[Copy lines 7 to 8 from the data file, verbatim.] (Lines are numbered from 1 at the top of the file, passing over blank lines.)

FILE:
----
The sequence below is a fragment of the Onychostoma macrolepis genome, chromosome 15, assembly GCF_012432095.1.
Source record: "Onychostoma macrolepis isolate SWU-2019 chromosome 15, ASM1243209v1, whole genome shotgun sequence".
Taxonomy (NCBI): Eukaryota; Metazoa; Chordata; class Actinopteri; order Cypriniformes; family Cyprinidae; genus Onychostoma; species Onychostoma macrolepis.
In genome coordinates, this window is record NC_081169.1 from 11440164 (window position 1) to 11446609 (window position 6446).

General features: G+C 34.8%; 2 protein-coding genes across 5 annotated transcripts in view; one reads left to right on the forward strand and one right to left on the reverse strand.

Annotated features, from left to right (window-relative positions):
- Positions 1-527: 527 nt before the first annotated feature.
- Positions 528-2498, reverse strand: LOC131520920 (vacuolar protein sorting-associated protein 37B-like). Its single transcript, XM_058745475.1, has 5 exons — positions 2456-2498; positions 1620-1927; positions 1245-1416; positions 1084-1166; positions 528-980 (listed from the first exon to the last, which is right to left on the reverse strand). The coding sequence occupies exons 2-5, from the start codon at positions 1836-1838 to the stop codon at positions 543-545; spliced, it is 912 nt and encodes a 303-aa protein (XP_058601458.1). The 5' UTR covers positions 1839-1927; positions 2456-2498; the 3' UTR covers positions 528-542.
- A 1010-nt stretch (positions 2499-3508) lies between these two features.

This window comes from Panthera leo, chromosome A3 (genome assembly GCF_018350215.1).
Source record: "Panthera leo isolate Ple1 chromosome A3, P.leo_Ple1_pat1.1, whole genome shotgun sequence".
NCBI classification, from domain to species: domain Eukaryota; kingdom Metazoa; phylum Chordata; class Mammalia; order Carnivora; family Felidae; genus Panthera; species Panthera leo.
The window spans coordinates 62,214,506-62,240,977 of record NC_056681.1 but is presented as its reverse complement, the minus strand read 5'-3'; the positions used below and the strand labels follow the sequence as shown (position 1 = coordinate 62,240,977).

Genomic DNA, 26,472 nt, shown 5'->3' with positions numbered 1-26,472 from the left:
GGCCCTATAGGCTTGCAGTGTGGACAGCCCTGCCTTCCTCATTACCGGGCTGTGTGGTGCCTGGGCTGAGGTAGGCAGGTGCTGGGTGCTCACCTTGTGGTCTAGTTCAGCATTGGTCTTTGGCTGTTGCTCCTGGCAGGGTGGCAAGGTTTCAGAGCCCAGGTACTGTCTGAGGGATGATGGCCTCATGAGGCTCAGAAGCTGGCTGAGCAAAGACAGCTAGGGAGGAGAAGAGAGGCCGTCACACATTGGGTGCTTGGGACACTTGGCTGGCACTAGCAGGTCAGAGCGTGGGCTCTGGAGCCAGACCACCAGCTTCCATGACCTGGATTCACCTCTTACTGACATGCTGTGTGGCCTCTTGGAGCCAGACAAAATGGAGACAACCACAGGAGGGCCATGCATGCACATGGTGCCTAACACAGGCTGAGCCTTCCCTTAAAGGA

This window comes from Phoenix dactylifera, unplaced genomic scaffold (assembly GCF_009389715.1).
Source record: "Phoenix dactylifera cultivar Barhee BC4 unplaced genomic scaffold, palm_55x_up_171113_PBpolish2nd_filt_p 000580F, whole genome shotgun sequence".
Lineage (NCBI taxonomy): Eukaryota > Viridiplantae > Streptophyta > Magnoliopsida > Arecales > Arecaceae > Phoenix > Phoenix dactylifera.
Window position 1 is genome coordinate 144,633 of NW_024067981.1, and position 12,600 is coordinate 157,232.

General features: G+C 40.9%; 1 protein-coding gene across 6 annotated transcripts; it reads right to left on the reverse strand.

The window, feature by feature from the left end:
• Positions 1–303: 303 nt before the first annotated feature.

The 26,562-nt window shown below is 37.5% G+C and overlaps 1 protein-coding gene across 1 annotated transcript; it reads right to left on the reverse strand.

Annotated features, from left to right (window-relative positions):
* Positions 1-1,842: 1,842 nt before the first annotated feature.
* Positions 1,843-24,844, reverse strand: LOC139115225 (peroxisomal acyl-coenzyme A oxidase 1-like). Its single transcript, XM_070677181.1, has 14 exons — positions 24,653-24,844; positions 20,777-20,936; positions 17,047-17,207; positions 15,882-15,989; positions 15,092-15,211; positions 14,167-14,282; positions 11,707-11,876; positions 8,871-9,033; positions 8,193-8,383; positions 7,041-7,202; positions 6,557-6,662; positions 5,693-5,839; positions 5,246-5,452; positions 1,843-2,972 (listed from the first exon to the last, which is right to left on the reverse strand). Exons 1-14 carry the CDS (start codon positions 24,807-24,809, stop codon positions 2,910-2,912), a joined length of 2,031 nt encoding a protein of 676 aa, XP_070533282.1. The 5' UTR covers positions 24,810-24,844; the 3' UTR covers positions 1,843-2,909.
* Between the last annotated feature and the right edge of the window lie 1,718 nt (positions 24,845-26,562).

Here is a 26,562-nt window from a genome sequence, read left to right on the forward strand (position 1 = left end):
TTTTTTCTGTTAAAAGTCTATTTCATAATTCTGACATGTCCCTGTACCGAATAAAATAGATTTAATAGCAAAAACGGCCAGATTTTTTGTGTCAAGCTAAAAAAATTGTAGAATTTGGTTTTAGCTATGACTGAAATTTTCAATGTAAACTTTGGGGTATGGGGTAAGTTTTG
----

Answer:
- Positions 1-527: 527 nt before the first annotated feature.
- Positions 528-2498, reverse strand: LOC131520920 (vacuolar protein sorting-associated protein 37B-like). Its single transcript, XM_058745475.1, has 5 exons — positions 2456-2498; positions 1620-1927; positions 1245-1416; positions 1084-1166; positions 528-980 (listed from the first exon to the last, which is right to left on the reverse strand). The coding sequence occupies exons 2-5, from the start codon at positions 1836-1838 to the stop codon at positions 543-545; spliced, it is 912 nt and encodes a 303-aa protein (XP_058601458.1). The 5' UTR covers positions 1839-1927; positions 2456-2498; the 3' UTR covers positions 528-542.